SUMMARY OF THE INVENTION

This need is met by the invention of the present application wherein an articulated underwater or undersea cable riser system extending between the sea floor and a surface station includes at least one articulated anchor section and an articulated mid-span buoy. Each anchor section has a plurality of modular anchor segments and the mid-span buoy has a plurality of modular buoy segments.

The anchor segments and buoy segments each encircle the cable and are secured adjacent one another in appropriate positions along the cable, depending on the installation, by at least one cable clamp at each end. The buoy segments and anchor segments are interfaced to the cable clamps by fairings which present smooth outlines for the anchor sections and mid-span buoy between the segments and the clamps to facilitate handling the anchor sections and mid-span buoy using conventional cable laying equipment.

The anchor segments and buoy segments each include a cable receiving bore having a minimum dimension near the center of the segments and expanding outwardly as the bores extend toward both ends of the segments. This outwardly expanding formation of the cable receiving bores facilitates articulation of the anchor sections and mid-span buoy and prevents minimum bend radius violations during such articulation. If one-piece segments are used, the cable receiving bore formation also facilitates threading cable through the segments; however, it is currently preferred to form the anchor segments and buoy segments as semi-cylindrical halves which are secured together to form the segments.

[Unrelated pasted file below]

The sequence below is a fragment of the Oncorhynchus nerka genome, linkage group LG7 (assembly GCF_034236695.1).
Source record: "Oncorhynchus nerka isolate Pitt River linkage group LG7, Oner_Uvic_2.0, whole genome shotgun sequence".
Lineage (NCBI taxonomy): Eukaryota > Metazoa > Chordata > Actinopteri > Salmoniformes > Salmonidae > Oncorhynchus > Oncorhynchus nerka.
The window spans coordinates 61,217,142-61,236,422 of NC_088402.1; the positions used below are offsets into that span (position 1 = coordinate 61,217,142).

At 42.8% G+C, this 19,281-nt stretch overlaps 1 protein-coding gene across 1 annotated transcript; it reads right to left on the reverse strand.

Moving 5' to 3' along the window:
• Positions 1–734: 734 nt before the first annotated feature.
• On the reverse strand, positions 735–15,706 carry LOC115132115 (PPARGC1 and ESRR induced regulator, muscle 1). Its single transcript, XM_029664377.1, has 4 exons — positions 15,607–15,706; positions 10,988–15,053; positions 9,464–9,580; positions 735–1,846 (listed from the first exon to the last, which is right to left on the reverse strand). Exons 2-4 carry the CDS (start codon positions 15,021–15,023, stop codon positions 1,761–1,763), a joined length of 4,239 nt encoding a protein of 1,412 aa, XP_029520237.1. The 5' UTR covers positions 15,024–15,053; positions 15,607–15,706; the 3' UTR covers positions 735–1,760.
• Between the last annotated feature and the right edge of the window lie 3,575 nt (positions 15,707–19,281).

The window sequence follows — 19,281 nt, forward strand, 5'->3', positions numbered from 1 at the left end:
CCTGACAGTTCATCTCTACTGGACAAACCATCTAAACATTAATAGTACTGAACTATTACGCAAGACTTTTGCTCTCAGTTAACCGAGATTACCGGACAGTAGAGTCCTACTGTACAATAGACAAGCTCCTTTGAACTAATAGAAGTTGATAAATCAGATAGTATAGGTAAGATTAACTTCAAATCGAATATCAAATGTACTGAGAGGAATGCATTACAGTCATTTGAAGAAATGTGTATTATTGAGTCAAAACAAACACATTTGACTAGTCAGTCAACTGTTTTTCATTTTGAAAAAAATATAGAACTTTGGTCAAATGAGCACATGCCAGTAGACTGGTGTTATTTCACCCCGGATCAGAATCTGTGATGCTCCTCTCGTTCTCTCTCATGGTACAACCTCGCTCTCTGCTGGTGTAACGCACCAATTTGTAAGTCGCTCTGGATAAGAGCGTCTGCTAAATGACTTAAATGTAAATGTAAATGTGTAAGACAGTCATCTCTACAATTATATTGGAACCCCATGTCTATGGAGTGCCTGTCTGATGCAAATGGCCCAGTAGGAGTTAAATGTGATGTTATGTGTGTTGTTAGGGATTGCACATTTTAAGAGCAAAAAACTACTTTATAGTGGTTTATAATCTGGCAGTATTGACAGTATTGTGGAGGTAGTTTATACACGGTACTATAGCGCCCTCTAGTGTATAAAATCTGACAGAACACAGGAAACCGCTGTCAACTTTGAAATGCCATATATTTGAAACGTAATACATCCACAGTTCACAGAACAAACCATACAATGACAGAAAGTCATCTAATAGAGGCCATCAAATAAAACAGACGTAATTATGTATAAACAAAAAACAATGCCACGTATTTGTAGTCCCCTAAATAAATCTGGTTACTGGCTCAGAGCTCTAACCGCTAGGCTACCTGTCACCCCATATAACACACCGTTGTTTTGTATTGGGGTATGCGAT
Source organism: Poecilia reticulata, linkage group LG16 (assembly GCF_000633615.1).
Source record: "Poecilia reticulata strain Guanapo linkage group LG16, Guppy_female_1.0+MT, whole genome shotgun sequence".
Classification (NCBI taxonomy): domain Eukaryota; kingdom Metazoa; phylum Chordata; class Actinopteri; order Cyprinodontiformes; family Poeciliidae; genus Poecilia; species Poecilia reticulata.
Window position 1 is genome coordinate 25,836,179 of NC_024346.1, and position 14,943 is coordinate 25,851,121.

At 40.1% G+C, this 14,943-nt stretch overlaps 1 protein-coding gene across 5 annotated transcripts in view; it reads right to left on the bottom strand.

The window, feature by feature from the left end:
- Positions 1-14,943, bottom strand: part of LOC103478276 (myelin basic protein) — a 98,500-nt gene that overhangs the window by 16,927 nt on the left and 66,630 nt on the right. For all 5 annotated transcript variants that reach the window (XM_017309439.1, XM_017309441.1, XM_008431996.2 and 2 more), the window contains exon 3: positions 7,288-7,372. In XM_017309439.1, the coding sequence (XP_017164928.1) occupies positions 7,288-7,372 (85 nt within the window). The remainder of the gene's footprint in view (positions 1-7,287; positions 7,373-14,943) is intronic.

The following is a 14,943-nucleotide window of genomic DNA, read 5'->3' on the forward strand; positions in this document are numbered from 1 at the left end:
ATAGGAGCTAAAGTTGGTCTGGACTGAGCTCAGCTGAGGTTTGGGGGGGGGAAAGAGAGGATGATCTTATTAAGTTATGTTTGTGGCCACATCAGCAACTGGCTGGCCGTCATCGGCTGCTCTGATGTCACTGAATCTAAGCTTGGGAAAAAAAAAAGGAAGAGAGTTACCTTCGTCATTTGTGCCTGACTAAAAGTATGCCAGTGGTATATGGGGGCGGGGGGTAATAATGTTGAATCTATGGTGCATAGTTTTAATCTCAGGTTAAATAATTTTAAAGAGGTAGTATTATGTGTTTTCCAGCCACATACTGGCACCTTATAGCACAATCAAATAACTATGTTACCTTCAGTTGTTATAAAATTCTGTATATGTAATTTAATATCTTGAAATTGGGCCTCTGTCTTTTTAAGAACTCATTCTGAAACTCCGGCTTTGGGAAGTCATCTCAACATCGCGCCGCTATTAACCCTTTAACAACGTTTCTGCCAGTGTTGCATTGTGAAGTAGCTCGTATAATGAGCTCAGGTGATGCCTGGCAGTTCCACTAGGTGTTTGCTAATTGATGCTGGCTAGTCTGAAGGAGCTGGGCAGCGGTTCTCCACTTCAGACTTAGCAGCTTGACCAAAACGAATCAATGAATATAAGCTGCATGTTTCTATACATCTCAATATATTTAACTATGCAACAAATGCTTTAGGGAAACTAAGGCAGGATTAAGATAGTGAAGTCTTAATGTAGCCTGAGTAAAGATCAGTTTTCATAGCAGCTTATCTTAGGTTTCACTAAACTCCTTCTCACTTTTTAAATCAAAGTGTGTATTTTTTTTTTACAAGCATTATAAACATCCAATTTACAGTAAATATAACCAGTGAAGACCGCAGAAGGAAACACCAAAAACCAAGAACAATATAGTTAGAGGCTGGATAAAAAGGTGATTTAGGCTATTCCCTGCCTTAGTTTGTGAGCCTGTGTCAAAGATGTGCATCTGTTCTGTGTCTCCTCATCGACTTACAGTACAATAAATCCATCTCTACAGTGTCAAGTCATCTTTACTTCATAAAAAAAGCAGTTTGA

The segments and fairings include bearings and bushings, as appropriate, which engage one another when the segments are held together to form the anchor sections and the mid-span buoy. The bushings and bearings also facilitate articulation of the anchor sections and mid-span buoy.

Preferably, bend limiters are coupled to at least some of the anchor segments to prevent an articulated anchor section from exceeding the minimum bend radius for the cable. The bend limiters are illustrated as being solid or one-piece collars; however, they can be formed as two pieces which are secured together to form a single bend limiter. The bend limiters are coupled to adjacent pairs of anchor segments by means of studs which extend from the out surfaces of the anchor segments with the studs extending into axially aligned oblong slots in the bend limiters.

It is, thus, an object of the present invention to provide an improved underwater cable riser system which includes at least one articulated anchor section and an articulated mid-span buoy; to provide an improved underwater cable riser system wherein at least one anchor section has a plurality of modular anchor segments and a mid-span buoy has a plurality of modular buoy segments; and, to provide an improved underwater cable riser system wherein modular anchor segments and modular buoy segments encircle the cable and are secured adjacent one another in appropriate positions along the cable.

Other objects and advantages of the invention will be apparent from the following description, the accompanying drawings and the appended claims.

BRIEF DESCRIPTION OF THE DRAWINGS